Selection: Ill Met By Moonlight / Night Ambush (1957)

Storyline: The Cross-Border Raid Storyline

Comment: This fact-based drama fits the main parameter of this storyline in that the commando team achieve their daring objective, but then have great difficulty escaping from enemy territory back to safety. Michael Powell & Emeric Pressburger's dramatisation of the abduction, from German-occupied "Fortress Crete" one night in April 1944, of the garrison's kommandant General Kreipe, follows the actual events. However it does not dwell on the reprisals the Germans characteristically took on surrounding villages for partisan actions. Ongoing sensitivity over this (some partisan factions were anti-royalist socialists and thus anti-British) may have been part of the reason the film was not shot on Crete but in France's Alpes Maritimes near the Italian border.
The film's title (a quote from Shakespeare's A Midsummer Night's Dream) was taken from a 1952 war memoir by the operation's 2nd-in-command, W. Stanley Moss. (Note that prints carrying the US title Night Ambush are cut by 9 minutes.) Shot in b&w VistaVision, the film is not just the story of a trek over Crete's central mountain range to the south coast, but a battle of attitudes and wits between the British 'amateurs' of the Special Operations Executive, the Greek partisans and the German commanders. It's been said that the story was an inspiration for The Guns Of Navarone. The main character, the mission's team leader, Patrick Leigh Fermor, became a distinguished travel writer and spent the rest of his life living in Greece and writing about it.

   

Selection: Forbidden Planet (1956)

Storyline
: The 'Space Voyage' Storyline

Comment:This is the first major space-voyage drama onscreen, the first set entirely on an alien planet, the first big-budget colour / widescreen SF film, the first to have an electronic score, and a major inspiration for Star Trek, according to series creator Gene Roddenberry. It is also the first major use of the 'conceptual breakthrough' story development in this context - the space-crew protagonists discover the planet has a deadly secret which they must comprehend and tackle before it destroys them.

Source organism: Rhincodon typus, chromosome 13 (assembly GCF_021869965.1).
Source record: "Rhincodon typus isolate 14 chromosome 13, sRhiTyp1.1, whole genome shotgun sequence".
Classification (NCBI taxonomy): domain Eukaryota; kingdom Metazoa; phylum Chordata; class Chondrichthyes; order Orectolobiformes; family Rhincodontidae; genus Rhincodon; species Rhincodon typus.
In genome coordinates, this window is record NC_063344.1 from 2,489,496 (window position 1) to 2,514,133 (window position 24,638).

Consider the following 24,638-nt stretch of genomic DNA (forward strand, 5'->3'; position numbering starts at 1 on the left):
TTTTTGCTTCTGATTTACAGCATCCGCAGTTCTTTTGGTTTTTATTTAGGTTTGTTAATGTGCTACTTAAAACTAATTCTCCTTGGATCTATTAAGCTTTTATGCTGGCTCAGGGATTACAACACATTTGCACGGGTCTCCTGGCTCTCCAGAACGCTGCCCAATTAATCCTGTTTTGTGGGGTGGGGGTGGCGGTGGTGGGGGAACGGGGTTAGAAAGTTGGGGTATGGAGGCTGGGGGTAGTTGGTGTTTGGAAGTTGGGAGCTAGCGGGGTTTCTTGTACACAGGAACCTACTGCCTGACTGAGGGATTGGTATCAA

Early in the 22nd century, the Planetary Federation Cruiser lands on Altair-IV to rescue any survivors of the Bellerophon mission 20 years before. The Bellerophon's scientist Dr. Morbius tries to turn them away - for good reason, as it turns out. A mysterious unseen 'planetary' force tore the other crew members limb from limb. He and his teenage daughter Altaira somehow survived in a secure base with the help of their powerful robot, Robby. There, Morbius is studying the planet's now extinct advanced civilisation, the Krell. The space cruiser, landed in Altair-IV's desert wastes, is soon menaced by this same 'planetary' force - which they. like the Krell, discover too late is actually 'monsters from the Id'.

The 1952 screenplay by Irving Block and Allen Adler, 'Fatal Planet', set on the planet Mercury in 1976 [!] was reworked by Cyril Hume. There is a theory [unattributed] that the basic story setup was inspired by Shakespeare's The Tempest.


Selection: Juggernaut / Terror On The Britannic [UK DVD title] (1974)

Storyline: The ‘Civic Disaster’ Storyline

Comment: ‘Disaster’ films or tv-movies became a dominant feature of American film and tv drama in the early 70s. Usually the main characters were trapped passengers or occupants, played by ageing Hollywood ‘guest’ stars, nearly all of whom would survive their terrible ordeal with their makeup intact. This was however a British contribution, which subverts the usual clichés.